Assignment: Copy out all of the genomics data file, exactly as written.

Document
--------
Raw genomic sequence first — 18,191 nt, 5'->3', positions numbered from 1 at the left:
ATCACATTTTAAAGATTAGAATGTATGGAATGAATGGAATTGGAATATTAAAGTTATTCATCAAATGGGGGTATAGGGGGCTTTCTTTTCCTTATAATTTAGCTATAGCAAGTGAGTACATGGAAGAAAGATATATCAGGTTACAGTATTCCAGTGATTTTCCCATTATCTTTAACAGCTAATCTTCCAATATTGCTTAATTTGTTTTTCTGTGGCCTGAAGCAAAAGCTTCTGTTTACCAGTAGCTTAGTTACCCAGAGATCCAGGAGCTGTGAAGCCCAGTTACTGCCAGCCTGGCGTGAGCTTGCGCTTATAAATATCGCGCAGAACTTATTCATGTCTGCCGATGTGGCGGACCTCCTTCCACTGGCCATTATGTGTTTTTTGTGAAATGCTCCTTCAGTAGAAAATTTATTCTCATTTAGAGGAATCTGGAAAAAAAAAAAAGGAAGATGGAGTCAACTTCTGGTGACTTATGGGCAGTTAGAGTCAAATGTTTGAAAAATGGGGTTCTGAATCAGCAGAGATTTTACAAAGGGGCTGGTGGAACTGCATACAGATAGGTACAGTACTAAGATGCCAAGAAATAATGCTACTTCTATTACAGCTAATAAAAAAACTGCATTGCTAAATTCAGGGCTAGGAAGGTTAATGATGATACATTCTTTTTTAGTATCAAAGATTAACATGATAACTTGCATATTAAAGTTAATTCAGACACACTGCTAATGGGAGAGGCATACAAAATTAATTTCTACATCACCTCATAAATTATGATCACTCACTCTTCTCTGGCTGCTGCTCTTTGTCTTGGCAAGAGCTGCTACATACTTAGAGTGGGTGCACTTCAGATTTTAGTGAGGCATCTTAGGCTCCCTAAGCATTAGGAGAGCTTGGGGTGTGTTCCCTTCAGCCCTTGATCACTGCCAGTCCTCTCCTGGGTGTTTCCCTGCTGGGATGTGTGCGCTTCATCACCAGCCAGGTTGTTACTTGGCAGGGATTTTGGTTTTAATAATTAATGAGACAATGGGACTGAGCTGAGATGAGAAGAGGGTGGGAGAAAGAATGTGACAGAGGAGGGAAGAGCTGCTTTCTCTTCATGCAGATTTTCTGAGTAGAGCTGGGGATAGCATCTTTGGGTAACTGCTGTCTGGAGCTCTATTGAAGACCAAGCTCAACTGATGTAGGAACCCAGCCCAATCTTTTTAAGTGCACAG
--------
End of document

Raw genomic sequence first — 18,191 nt, 5'->3', positions numbered from 1 at the left:
ATCACATTTTAAAGATTAGAATGTATGGAATGAATGGAATTGGAATATTAAAGTTATTCATCAAATGGGGGTATAGGGGGCTTTCTTTTCCTTATAATTTAGCTATAGCAAGTGAGTACATGGAAGAAAGATATATCAGGTTACAGTATTCCAGTGATTTTCCCATTATCTTTAACAGCTAATCTTCCAATATTGCTTAATTTGTTTTTCTGTGGCCTGAAGCAAAAGCTTCTGTTTACCAGTAGCTTAGTTACCCAGAGATCCAGGAGCTGTGAAGCCCAGTTACTGCCAGCCTGGCGTGAGCTTGCGCTTATAAATATCGCGCAGAACTTATTCATGTCTGCCGATGTGGCGGACCTCCTTCCACTGGCCATTATGTGTTTTTTGTGAAATGCTCCTTCAGTAGAAAATTTATTCTCATTTAGAGGAATCTGGAAAAAAAAAAAAGGAAGATGGAGTCAACTTCTGGTGACTTATGGGCAGTTAGAGTCAAATGTTTGAAAAATGGGGTTCTGAATCAGCAGAGATTTTACAAAGGGGCTGGTGGAACTGCATACAGATAGGTACAGTACTAAGATGCCAAGAAATAATGCTACTTCTATTACAGCTAATAAAAAAACTGCATTGCTAAATTCAGGGCTAGGAAGGTTAATGATGATACATTCTTTTTTAGTATCAAAGATTAACATGATAACTTGCATATTAAAGTTAATTCAGACACACTGCTAATGGGAGAGGCATACAAAATTAATTTCTACATCACCTCATAAATTATGATCACTCACTCTTCTCTGGCTGCTGCTCTTTGTCTTGGCAAGAGCTGCTACATACTTAGAGTGGGTGCACTTCAGATTTTAGTGAGGCATCTTAGGCTCCCTAAGCATTAGGAGAGCTTGGGGTGTGTTCCCTTCAGCCCTTGATCACTGCCAGTCCTCTCCTGGGTGTTTCCCTGCTGGGATGTGTGCGCTTCATCACCAGCCAGGTTGTTACTTGGCAGGGATTTTGGTTTTAATAATTAATGAGACAATGGGACTGAGCTGAGATGAGAAGAGGGTGGGAGAAAGAATGTGACAGAGGAGGGAAGAGCTGCTTTCTCTTCATGCAGATTTTCTGAGTAGAGCTGGGGATAGCATCTTTGGGTAACTGCTGTCTGGAGCTCTATTGAAGACCAAGCTCAACTGATGTAGGAACCCAGCCCAATCTTTTTAAGTGCACAG